They were made by manufacturers other than BMR/Slendertone.
In that 2002 study UW researchers concluded that those muscle & ab stimulator belts didn’t work, saying
“EMS had no significant effect on the any of the measured parameters”.
Those parameters were:
- increased muscle strength
- decreased weight
- decreased body fat
- improved muscle firmness & tone
And in their subsequent 2005 research trial they again mentioned their previous 2002 study, saying they
“found no improvement…using one of these commercially available stimulators. The lack of positive results was attributed to the poor quality of the stimulators themselves.”
Bottom line: Are the ones on Amazon as good as the ones used in those science studies?
Going off the results of the UW-La Crosse studies and reading the FDA’s page on muscle stimulators, I believe that the Slendertone brand might be.
And maybe the Flex Belt, since they have the same parent company, Bio-Medical Research.
Where EMS has proven itself
Here are three clinical research studies demonstrating the benefits of electronic muscle stimulation (EMS).
Soccer players increased kicking strength
In this study of soccer players, knee extension torque & ball speed from stationary kicking significantly increased after 5 weeks of electronic muscle stimulation on the players’ quadriceps muscles.
Even elite athletes increased strength
A systematic review was conducted of over 80 research studies relating to the effect of electronic muscle stimulation (EMS) on physical performance in elite athletes.
After EMS periods of 3-6 weeks, several important sports performance parameters all increased significantly.
A few of these areas were:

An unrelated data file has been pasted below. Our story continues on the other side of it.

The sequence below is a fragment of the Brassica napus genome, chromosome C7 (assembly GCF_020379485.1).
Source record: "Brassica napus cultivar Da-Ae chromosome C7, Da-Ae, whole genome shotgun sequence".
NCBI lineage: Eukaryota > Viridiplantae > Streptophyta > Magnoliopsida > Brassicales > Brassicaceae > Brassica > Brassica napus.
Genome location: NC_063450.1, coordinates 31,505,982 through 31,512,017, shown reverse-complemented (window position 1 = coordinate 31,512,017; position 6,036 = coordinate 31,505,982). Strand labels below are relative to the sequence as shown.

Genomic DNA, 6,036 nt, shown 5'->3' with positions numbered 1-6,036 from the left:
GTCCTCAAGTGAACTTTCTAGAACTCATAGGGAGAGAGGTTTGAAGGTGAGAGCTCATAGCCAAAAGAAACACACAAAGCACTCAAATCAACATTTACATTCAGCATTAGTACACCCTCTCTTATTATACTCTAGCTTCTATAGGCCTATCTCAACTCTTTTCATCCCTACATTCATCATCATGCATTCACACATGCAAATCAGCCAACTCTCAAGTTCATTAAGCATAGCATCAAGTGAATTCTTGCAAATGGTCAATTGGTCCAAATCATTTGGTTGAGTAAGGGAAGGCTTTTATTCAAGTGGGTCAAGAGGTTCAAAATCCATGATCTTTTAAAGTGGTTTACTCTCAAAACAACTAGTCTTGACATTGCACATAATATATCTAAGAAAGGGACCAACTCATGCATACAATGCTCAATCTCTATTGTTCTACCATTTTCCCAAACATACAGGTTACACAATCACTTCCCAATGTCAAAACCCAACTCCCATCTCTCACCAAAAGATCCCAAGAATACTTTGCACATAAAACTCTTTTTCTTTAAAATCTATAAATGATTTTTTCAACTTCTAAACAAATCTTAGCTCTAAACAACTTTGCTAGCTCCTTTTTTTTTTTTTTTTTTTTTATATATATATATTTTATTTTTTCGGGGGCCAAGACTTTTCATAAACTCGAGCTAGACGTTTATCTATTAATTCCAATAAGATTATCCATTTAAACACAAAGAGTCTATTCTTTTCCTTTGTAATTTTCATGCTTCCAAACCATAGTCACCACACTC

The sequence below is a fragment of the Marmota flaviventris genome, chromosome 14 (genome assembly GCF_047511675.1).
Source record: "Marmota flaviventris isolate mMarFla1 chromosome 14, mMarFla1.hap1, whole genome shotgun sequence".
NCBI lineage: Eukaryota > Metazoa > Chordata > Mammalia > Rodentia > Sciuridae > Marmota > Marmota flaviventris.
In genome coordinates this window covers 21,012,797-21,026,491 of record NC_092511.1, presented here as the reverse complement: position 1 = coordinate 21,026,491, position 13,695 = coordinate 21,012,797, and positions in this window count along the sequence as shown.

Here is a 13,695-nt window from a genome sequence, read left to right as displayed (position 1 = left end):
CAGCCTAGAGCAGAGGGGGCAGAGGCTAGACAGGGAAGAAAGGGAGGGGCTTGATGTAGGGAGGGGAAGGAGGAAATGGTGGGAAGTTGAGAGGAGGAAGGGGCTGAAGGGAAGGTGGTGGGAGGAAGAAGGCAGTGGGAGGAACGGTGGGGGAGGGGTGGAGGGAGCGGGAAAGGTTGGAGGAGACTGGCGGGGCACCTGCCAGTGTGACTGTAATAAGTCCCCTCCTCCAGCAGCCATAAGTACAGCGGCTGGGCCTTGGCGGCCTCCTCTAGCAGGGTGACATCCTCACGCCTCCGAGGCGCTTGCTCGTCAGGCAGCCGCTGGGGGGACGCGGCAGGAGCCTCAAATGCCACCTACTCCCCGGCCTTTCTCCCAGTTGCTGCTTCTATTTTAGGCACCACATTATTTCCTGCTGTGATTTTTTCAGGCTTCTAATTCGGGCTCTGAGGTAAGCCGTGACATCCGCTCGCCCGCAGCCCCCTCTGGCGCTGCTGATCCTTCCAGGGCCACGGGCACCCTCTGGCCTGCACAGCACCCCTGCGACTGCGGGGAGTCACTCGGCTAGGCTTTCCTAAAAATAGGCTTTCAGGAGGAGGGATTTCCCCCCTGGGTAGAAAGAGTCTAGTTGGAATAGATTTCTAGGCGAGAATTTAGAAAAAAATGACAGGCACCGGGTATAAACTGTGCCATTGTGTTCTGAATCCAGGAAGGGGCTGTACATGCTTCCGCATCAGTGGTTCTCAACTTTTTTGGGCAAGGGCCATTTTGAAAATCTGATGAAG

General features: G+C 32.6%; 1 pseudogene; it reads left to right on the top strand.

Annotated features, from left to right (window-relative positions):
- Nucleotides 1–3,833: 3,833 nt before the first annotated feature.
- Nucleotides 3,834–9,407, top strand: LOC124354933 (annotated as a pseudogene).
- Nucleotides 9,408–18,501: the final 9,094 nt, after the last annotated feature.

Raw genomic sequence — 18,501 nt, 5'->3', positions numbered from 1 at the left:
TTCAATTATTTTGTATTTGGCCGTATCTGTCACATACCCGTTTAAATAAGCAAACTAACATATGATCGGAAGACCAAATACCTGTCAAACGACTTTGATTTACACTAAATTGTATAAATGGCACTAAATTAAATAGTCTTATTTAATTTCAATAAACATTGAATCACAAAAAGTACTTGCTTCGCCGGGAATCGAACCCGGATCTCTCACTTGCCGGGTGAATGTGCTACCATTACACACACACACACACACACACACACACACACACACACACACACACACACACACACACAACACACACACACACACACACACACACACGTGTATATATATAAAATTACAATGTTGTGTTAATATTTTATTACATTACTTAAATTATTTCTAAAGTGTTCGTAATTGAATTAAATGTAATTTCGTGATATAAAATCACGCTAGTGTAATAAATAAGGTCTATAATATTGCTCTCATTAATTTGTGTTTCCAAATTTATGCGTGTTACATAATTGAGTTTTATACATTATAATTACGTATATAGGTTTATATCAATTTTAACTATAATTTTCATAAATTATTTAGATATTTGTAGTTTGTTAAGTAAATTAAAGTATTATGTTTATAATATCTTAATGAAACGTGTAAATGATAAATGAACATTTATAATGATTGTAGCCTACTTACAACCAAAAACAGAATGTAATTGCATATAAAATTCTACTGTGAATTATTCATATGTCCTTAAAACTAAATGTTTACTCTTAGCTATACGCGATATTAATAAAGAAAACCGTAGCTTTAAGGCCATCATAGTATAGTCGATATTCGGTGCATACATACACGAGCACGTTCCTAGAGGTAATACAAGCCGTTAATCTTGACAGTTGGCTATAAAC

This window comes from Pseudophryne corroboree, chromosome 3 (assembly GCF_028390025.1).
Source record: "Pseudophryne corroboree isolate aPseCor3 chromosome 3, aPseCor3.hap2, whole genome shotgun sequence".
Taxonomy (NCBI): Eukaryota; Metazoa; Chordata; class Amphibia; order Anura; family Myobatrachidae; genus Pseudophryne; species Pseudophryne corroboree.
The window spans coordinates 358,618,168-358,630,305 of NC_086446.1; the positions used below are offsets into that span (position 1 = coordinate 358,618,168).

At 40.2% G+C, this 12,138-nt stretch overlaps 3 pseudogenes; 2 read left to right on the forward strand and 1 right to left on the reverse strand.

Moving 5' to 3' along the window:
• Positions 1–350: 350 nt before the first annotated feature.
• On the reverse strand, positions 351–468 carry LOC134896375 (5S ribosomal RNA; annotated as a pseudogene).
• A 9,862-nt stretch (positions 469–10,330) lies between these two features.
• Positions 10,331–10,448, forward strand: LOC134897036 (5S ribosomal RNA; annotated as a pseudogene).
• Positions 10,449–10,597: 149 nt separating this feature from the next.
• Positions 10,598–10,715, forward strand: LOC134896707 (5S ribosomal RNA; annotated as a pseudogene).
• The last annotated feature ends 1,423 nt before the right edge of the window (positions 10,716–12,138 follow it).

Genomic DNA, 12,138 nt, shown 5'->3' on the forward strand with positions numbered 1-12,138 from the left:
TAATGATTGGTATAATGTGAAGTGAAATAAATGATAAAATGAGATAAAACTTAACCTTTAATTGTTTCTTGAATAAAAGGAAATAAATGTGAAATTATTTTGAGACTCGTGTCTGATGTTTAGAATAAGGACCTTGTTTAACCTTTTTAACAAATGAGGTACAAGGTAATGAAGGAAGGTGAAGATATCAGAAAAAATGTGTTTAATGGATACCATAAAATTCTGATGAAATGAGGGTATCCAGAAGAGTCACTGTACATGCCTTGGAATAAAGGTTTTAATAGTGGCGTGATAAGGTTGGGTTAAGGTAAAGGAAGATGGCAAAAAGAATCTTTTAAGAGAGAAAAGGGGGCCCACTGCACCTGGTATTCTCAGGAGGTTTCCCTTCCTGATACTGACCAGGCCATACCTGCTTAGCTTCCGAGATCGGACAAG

- maximal strength
- speed strength
What surprised the researchers the most was the amount of gains that these elite athletes experienced. They noted
“the analysis shows that trained and elite athletes, despite their already high level of fitness, are able to significantly enhance their level of strength”.
Usually performers at their level are already at the top tier of performance, where not much room to improve is left.
Ab belt decreases postpartum pooch
Post-natal diastasis recti abdominis muscles (aka DRAM) is the technical term for the pooch belly that pregnant women often get after giving birth.
The two halves of their rectus abdominal muscle separate, causing the belly to bulge out in between them.
In this study, an ab stimulator belt was used on women with DRAM who were all approximately 2 months postpartum, who also did ab exercises.
The control group only did ab exercises.
After 8 weeks, both groups experienced significant improvement in reducing DRAM and in all other study categories.
The group receiving the ab stimulation improved more than the exercises-only group.
The improvement categories were:
- DRAM (pooch belly) decrease
- Body mass index (BMI) decrease
- waist/hip ratio decrease
- ab muscle strength increase
Review of best-selling ab belts
As of the time I’m writing this article, these are the most popular ab stimulators being sold on Amazon:
The links open those ab stimulator product pages in separate tabs, if you want to compare prices & features.
Here are their current rating scores, according to the verified buyers who left a review: (out of 5 stars)
The Flex Belt Ab Toner 3.7⭐ 65% (4&5-star reviews)
Flextone Abs Stimulator 3.7⭐ 60%
Antmona Abs Stimulator 3.7⭐ 63%
Slendertone (sev. models) 4.6⭐ 80%**
OSITO Muscle Stimulator 3.9⭐ 71%
** – Slendertone pulled their older models, and this one currently only has two reviews. Their previous ab belts had a 3.6/5 rating.
My personal take
I’ve product-tested & evaluated hundreds of pieces of home fitness equipment, and I’ve read & curated thousands of online owner reviews.
So that’s where I’m coming from with my observations below.
Weak buyer ratings & reviews
Those ab muscle stimulator star ratings and percentages of 4 & 5-star owner reviews are pretty poor when compared to numbers I see in other health & fitness categories.
And remember, these are the most popular/best sellers in the ab stimulator product category too.
The main complaints that I repeatedly saw were either: